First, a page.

What Tim did not mention, and part of the reason for the elevated price, is that there is a certain amount of paperwork involved that has to be submitted to and checked by the CA that you are purchasing the certificate from. This paperwork usually includes verifying that the business requesting the certificate is duly registered with the state or country, getting an executive from the company to sign off on the request, and possibly other things. Unlike other certificates, you can't just purchase it, do a five-minute automated verification, and have the certificate installed within a few hours at most. These certificates are called "Extended Validation" for a reason - everything must be checked to make sure that the person requesting the certificate works for the company they are requesting it for and has the authority to be requesting it.


I think this question deserves a bit more background... There's different types of SSL/TLS certificates that can be issued by a Certificate Authority (CA), who basically acts like a notary, certifying that the domain you're accessing, is really the real site, and you're accessing it securely.

When you access a site that uses HTTPS, the site's server will send its SSL/TLS certificate and which the browser will check. A "Green lock" showing up means the site's certificate is valid, (signed by a CA), and the entire contents of the page and the connection is encrypted. A green lock tells that you are actually connected to the actual real server used by that domain.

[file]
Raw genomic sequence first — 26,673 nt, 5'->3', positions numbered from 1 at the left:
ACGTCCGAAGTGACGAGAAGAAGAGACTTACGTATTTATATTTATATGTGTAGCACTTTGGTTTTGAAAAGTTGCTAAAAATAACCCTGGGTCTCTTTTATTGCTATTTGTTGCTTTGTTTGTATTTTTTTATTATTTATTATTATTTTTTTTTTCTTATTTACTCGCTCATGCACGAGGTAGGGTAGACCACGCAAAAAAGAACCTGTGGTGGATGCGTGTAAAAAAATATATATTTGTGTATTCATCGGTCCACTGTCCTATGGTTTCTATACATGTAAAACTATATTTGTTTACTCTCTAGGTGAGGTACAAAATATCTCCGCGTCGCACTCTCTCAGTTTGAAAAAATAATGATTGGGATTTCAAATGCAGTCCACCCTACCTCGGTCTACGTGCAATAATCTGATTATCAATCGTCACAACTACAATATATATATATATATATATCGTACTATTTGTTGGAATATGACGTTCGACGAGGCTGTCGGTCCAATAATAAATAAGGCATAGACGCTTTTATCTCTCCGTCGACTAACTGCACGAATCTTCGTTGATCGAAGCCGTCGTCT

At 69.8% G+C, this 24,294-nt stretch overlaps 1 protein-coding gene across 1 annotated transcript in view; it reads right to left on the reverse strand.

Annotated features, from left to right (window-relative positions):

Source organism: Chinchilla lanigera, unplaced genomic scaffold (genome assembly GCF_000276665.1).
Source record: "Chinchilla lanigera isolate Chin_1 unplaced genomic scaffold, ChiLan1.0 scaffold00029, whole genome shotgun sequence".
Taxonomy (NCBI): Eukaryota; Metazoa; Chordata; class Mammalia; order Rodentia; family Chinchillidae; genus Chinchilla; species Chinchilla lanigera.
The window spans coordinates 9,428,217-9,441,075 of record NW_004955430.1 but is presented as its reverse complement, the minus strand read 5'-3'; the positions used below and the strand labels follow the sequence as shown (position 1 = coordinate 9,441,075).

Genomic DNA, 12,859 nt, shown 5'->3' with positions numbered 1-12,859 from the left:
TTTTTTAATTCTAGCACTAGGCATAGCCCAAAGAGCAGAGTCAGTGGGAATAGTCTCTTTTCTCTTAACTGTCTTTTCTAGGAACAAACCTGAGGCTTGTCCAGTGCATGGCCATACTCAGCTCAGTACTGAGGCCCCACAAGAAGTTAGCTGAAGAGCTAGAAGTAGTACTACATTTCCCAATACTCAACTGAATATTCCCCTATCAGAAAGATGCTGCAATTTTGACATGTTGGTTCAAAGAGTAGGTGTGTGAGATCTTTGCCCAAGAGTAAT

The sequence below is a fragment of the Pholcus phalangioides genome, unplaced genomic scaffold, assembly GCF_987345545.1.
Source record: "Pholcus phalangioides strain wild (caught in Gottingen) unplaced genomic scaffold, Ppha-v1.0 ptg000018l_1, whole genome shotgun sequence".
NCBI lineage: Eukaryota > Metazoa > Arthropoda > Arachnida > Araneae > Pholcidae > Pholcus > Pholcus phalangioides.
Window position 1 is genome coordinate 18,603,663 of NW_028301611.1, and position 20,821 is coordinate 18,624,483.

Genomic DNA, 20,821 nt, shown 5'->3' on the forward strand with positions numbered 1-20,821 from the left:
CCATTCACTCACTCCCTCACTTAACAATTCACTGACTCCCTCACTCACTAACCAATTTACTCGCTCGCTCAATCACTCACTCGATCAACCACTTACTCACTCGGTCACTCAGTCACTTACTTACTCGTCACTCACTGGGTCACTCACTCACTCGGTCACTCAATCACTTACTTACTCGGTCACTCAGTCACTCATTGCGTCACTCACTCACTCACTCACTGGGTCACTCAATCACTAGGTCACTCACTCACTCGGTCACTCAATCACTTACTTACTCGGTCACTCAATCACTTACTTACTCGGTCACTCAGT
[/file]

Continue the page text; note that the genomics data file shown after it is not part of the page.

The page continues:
The other type of "green lock" has the name of the business entity, and is an Extended Validation (EV) SSL/TLS certificate that is valid. Only businesses can apply for EV certificates, and these involve a more thorough issuing process by a Certificate Authority (CA) who basically really makes sure that the site google.com is actually owned by Google, Inc.

See the difference between the two: enter image description here

Often, static websites that aren't very complex, or don't store passwords, or sensitive info don't really need (but are highly encouraged) to encrypt their traffic using HTTPS and SSL certificates. As stated in that question, using HTTPS doesn't just secure the connection, but also provides authenticity which is important even for simple static sites.

For personal websites, you can get a regular DV (Domain Validation) SSL/TLS certificate. The way to do this depends on where your site is hosted, but the gist of it is you need to create a private key (2048-bit please) and with it create a Certificate Signing Request (domainame.csr) file to send to a CA to issue/sign you a certificate. After you have the CA-signed public certificate, and your private key, you tell your web server where they are, and to use SSL/TSL, the details vary depending your setup.

You can use startssl.com, to get a regular SSL certificate for free, btw. HTH

  • 7
    "Often, static websites that aren't very complex, or don't store passwords, or sensitive info don't really need to encrypt their traffic using HTTPS and SSL certificates." People disagree. Also note that HTTP/2 isn't supported by any of the major browsers in unencrypted mode, so if you want HTTP/2, you have to talk HTTPS.